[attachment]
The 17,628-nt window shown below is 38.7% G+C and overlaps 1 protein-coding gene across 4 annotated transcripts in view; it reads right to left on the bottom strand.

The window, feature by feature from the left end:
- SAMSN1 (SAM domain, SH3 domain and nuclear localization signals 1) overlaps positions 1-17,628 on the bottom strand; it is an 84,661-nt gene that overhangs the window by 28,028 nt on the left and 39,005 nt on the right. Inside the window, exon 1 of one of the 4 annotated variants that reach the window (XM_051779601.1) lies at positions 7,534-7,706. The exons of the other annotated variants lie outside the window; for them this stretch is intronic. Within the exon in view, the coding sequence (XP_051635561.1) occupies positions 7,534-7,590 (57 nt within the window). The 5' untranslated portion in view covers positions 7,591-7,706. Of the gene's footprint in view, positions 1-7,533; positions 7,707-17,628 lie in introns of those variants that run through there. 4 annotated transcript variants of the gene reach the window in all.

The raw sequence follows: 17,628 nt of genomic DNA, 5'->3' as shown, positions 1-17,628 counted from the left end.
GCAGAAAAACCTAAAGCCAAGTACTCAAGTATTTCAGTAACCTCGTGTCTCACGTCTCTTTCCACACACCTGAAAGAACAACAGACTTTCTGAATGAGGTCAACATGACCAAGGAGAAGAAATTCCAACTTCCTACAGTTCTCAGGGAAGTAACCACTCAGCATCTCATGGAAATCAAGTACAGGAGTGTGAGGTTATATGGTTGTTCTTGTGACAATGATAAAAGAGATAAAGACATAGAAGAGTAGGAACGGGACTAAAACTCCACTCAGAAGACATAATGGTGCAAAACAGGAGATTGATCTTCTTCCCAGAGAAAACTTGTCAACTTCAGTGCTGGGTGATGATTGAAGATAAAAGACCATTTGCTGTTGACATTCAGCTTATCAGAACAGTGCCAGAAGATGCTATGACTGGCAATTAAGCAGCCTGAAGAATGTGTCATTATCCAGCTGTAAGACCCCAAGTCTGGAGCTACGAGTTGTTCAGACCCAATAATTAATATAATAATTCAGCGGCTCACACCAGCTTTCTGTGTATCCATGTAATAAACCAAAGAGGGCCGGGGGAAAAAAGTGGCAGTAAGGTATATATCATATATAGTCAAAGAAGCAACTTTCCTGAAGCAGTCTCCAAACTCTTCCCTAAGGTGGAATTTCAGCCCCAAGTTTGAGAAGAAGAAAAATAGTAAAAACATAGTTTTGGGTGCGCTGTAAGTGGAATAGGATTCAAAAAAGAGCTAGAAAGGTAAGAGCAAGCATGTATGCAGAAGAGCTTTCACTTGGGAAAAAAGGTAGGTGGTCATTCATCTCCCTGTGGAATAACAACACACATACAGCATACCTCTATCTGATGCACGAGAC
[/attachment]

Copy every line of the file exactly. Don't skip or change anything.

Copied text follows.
The 17,628-nt window shown below is 38.7% G+C and overlaps 1 protein-coding gene across 4 annotated transcripts in view; it reads right to left on the bottom strand.

The window, feature by feature from the left end:
- SAMSN1 (SAM domain, SH3 domain and nuclear localization signals 1) overlaps positions 1-17,628 on the bottom strand; it is an 84,661-nt gene that overhangs the window by 28,028 nt on the left and 39,005 nt on the right. Inside the window, exon 1 of one of the 4 annotated variants that reach the window (XM_051779601.1) lies at positions 7,534-7,706. The exons of the other annotated variants lie outside the window; for them this stretch is intronic. Within the exon in view, the coding sequence (XP_051635561.1) occupies positions 7,534-7,590 (57 nt within the window). The 5' untranslated portion in view covers positions 7,591-7,706. Of the gene's footprint in view, positions 1-7,533; positions 7,707-17,628 lie in introns of those variants that run through there. 4 annotated transcript variants of the gene reach the window in all.

The raw sequence follows: 17,628 nt of genomic DNA, 5'->3' as shown, positions 1-17,628 counted from the left end.
GCAGAAAAACCTAAAGCCAAGTACTCAAGTATTTCAGTAACCTCGTGTCTCACGTCTCTTTCCACACACCTGAAAGAACAACAGACTTTCTGAATGAGGTCAACATGACCAAGGAGAAGAAATTCCAACTTCCTACAGTTCTCAGGGAAGTAACCACTCAGCATCTCATGGAAATCAAGTACAGGAGTGTGAGGTTATATGGTTGTTCTTGTGACAATGATAAAAGAGATAAAGACATAGAAGAGTAGGAACGGGACTAAAACTCCACTCAGAAGACATAATGGTGCAAAACAGGAGATTGATCTTCTTCCCAGAGAAAACTTGTCAACTTCAGTGCTGGGTGATGATTGAAGATAAAAGACCATTTGCTGTTGACATTCAGCTTATCAGAACAGTGCCAGAAGATGCTATGACTGGCAATTAAGCAGCCTGAAGAATGTGTCATTATCCAGCTGTAAGACCCCAAGTCTGGAGCTACGAGTTGTTCAGACCCAATAATTAATATAATAATTCAGCGGCTCACACCAGCTTTCTGTGTATCCATGTAATAAACCAAAGAGGGCCGGGGGAAAAAAGTGGCAGTAAGGTATATATCATATATAGTCAAAGAAGCAACTTTCCTGAAGCAGTCTCCAAACTCTTCCCTAAGGTGGAATTTCAGCCCCAAGTTTGAGAAGAAGAAAAATAGTAAAAACATAGTTTTGGGTGCGCTGTAAGTGGAATAGGATTCAAAAAAGAGCTAGAAAGGTAAGAGCAAGCATGTATGCAGAAGAGCTTTCACTTGGGAAAAAAGGTAGGTGGTCATTCATCTCCCTGTGGAATAACAACACACATACAGCATACCTCTATCTGATGCACGAGAC